Review Summary: Liked the singles? This probably isn't for you.
What a weird album, given the context of "Heaven" being the first single. That track may have been a little mushy and flimsy at heart, but it was elevated into something special by its genuinely pained melody and its quasi-trip-hop, "Unfinished Sympathy"-aping production. It's a song where the virtues outweigh the vices so comprehensively that those vices become irrelevant. So why does the rest of Our Version of Events
dispense with those virtues entirely?
Disappointingly, Our Version of Events
, with the exceptions of "Heaven" and "Daddy", is as flimsy and mushy as they come. If anything about those singles appealed to you - their darkness, their dramatic sweep, their sleek '90s throwback production, their twinning of pop soul songwriting with dinner party dance breaks, basically anything
other than Sandé's voice - then you can rest assured that you won't find it in anything else on this album. The rest is syrupy, slow, and melodramatic, the kind of songs that could slot into An Evening With Barbara Streisand
and not feel out of place (although Alicia Keys at her dullest is probably a better reference point - she turns up on the dreary "Hope" to reinforce the link). To put her alongside another Brit Critic's Award winner, imagine if "Rolling in the Deep" had been the first track on 19
- that's the kind of chasm in sound and quality we're talking about here.
In fairness to Sandé and her producers, it's worth nothing that Our Version of Events
could be a lot more bland than it actually is. There's a splash of diversity in the ballads that dominate the album, with the strings from "Heaven" left intact on a few numbers, and the instrumentation varying between guitars, pianos, and soft electronics. This most basic of touches is enough to stop it being a completely plodding, classless affair. Sandé is an intriguing lyricist too, one with a storyteller's flair for balancing intentional vagueness with very specific minutiae; it's a balance that feels intimate and confessional, but allows room to fill in enough details from your own life to make it feel like it was written just for you. It's a trick the best songwriters have been using for decades, of course, but that shouldn't take the shine off the fact that Sandé does it very well, even if she occasionally overcooks it (the worst offender being "Clown").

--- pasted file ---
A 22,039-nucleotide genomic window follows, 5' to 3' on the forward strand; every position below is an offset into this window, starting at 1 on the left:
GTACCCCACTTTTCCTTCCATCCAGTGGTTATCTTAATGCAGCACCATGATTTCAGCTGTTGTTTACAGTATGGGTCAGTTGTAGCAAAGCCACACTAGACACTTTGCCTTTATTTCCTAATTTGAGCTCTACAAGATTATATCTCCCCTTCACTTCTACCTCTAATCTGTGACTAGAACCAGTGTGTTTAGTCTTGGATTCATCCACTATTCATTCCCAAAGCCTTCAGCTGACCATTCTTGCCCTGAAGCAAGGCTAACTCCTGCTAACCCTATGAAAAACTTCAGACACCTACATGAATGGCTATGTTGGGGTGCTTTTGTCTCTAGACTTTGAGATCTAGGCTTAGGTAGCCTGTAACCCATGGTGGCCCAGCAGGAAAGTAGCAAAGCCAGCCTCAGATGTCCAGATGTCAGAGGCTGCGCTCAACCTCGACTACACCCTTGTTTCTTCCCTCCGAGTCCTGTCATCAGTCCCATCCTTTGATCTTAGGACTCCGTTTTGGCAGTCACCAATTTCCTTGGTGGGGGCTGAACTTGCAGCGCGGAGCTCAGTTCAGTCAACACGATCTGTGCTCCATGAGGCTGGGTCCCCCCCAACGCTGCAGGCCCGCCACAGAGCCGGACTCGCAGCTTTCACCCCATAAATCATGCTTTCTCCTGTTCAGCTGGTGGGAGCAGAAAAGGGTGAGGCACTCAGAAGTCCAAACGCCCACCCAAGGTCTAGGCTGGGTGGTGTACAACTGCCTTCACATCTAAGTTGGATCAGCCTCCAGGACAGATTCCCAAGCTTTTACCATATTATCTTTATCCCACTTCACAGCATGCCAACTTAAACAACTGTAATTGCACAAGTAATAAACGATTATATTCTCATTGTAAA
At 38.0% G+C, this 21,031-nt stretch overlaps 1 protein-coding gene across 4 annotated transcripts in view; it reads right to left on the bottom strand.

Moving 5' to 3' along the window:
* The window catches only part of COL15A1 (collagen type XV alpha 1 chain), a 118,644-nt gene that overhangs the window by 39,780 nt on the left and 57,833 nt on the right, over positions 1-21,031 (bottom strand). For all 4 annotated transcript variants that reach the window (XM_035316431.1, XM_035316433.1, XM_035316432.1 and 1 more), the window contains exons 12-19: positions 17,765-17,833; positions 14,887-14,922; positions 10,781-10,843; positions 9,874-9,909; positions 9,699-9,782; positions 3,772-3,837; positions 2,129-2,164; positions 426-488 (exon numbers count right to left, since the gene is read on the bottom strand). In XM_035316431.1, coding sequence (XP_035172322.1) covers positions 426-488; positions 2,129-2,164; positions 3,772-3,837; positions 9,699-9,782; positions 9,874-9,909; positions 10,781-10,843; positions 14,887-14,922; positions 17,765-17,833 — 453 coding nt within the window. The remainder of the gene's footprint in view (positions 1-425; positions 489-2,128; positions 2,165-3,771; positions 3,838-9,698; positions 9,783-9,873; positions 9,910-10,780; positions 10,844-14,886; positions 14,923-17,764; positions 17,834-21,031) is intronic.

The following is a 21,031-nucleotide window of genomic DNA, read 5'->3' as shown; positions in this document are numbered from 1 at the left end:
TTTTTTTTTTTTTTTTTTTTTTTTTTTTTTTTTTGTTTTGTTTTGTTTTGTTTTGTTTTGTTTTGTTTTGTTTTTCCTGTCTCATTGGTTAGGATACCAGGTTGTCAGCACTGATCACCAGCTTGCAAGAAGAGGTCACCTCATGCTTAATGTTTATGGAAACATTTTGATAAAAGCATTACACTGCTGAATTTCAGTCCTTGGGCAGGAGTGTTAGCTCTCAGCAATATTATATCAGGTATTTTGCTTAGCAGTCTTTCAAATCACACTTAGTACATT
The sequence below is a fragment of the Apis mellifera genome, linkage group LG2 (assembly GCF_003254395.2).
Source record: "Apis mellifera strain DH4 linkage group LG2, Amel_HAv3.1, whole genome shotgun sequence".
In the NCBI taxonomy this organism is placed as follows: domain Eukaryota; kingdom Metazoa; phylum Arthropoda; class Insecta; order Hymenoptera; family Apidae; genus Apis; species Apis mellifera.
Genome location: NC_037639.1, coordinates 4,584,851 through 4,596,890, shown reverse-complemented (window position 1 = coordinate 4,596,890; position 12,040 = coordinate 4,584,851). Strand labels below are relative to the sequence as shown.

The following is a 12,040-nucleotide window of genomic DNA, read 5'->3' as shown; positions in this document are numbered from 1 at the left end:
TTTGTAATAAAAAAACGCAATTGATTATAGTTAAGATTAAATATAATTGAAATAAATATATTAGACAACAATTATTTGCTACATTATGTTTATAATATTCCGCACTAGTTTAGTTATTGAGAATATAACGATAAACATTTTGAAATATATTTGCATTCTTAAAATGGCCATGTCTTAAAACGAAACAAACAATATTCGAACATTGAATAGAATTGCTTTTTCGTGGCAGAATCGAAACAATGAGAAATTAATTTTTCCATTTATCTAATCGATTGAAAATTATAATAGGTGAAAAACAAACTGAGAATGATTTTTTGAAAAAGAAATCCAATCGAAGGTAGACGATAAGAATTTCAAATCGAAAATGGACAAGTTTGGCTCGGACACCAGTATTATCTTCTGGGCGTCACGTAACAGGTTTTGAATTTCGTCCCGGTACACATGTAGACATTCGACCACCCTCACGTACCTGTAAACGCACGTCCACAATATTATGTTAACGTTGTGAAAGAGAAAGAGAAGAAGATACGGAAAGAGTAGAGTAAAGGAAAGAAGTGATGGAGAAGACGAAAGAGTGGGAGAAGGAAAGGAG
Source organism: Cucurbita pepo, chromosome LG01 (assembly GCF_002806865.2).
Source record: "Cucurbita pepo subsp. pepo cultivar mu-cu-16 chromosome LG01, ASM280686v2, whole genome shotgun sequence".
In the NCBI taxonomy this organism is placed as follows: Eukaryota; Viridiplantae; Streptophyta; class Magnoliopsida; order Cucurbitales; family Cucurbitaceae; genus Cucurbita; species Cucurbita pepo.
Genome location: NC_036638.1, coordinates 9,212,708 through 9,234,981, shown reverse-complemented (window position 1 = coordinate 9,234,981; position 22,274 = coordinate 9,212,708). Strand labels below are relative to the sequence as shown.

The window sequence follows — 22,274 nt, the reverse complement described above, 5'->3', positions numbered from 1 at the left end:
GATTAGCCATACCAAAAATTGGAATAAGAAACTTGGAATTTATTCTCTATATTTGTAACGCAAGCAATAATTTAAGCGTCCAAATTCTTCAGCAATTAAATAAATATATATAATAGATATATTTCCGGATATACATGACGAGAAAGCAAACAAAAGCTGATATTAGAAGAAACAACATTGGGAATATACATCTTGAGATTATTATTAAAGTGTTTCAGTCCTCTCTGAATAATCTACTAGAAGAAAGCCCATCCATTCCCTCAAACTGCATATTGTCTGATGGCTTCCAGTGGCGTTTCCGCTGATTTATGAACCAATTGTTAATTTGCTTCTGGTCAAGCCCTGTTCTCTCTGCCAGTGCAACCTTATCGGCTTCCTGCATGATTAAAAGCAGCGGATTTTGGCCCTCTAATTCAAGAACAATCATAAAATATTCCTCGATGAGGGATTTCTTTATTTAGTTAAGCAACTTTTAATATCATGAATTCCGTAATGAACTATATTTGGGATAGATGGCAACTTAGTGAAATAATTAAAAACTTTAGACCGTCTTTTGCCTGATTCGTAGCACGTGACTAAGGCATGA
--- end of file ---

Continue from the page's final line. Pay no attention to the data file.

Maybe the music's biggest failing, then, is that it really lets down her words. If you really force yourself to focus on what she's saying, then you could easily fall under Our Version
's spell - but with so many albums out there that do the same thing but better, why would you ever force yourself? Sandé does just about enough on here to show that she's worth caring about, but she's going to have to be a lot more smart and adventurous, and a lot less middle-of-the-road, before she'll be able to make people care. The sound she's settled into right now is doing her no favours at all.